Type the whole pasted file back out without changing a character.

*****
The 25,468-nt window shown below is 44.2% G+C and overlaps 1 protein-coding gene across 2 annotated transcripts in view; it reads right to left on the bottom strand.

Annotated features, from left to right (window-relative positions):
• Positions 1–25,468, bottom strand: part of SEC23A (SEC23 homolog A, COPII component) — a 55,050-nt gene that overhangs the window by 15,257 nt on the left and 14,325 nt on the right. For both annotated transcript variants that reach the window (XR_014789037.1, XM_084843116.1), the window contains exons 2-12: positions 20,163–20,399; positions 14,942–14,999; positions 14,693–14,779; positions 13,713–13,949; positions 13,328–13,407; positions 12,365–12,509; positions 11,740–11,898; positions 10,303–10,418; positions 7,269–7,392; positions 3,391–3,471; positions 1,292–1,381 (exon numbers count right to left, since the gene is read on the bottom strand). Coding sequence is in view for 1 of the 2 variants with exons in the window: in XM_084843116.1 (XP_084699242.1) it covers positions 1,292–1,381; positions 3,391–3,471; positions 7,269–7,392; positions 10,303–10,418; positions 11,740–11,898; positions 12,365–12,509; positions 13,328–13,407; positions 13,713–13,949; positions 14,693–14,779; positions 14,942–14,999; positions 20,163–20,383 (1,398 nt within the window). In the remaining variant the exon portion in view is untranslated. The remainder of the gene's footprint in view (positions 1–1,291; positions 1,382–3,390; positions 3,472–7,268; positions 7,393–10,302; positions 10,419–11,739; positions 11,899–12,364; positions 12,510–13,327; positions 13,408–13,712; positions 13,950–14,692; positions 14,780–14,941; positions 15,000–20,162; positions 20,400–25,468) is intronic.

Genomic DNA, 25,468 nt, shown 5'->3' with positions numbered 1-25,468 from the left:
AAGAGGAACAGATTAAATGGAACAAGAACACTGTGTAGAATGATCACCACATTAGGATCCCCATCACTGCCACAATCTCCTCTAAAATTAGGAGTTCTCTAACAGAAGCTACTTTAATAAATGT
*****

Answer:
The 25,468-nt window shown below is 44.2% G+C and overlaps 1 protein-coding gene across 2 annotated transcripts in view; it reads right to left on the bottom strand.

Annotated features, from left to right (window-relative positions):
• Positions 1–25,468, bottom strand: part of SEC23A (SEC23 homolog A, COPII component) — a 55,050-nt gene that overhangs the window by 15,257 nt on the left and 14,325 nt on the right. For both annotated transcript variants that reach the window (XR_014789037.1, XM_084843116.1), the window contains exons 2-12: positions 20,163–20,399; positions 14,942–14,999; positions 14,693–14,779; positions 13,713–13,949; positions 13,328–13,407; positions 12,365–12,509; positions 11,740–11,898; positions 10,303–10,418; positions 7,269–7,392; positions 3,391–3,471; positions 1,292–1,381 (exon numbers count right to left, since the gene is read on the bottom strand). Coding sequence is in view for 1 of the 2 variants with exons in the window: in XM_084843116.1 (XP_084699242.1) it covers positions 1,292–1,381; positions 3,391–3,471; positions 7,269–7,392; positions 10,303–10,418; positions 11,740–11,898; positions 12,365–12,509; positions 13,328–13,407; positions 13,713–13,949; positions 14,693–14,779; positions 14,942–14,999; positions 20,163–20,383 (1,398 nt within the window). In the remaining variant the exon portion in view is untranslated. The remainder of the gene's footprint in view (positions 1–1,291; positions 1,382–3,390; positions 3,472–7,268; positions 7,393–10,302; positions 10,419–11,739; positions 11,899–12,364; positions 12,510–13,327; positions 13,408–13,712; positions 13,950–14,692; positions 14,780–14,941; positions 15,000–20,162; positions 20,400–25,468) is intronic.

Genomic DNA, 25,468 nt, shown 5'->3' with positions numbered 1-25,468 from the left:
AAGAGGAACAGATTAAATGGAACAAGAACACTGTGTAGAATGATCACCACATTAGGATCCCCATCACTGCCACAATCTCCTCTAAAATTAGGAGTTCTCTAACAGAAGCTACTTTAATAAATGT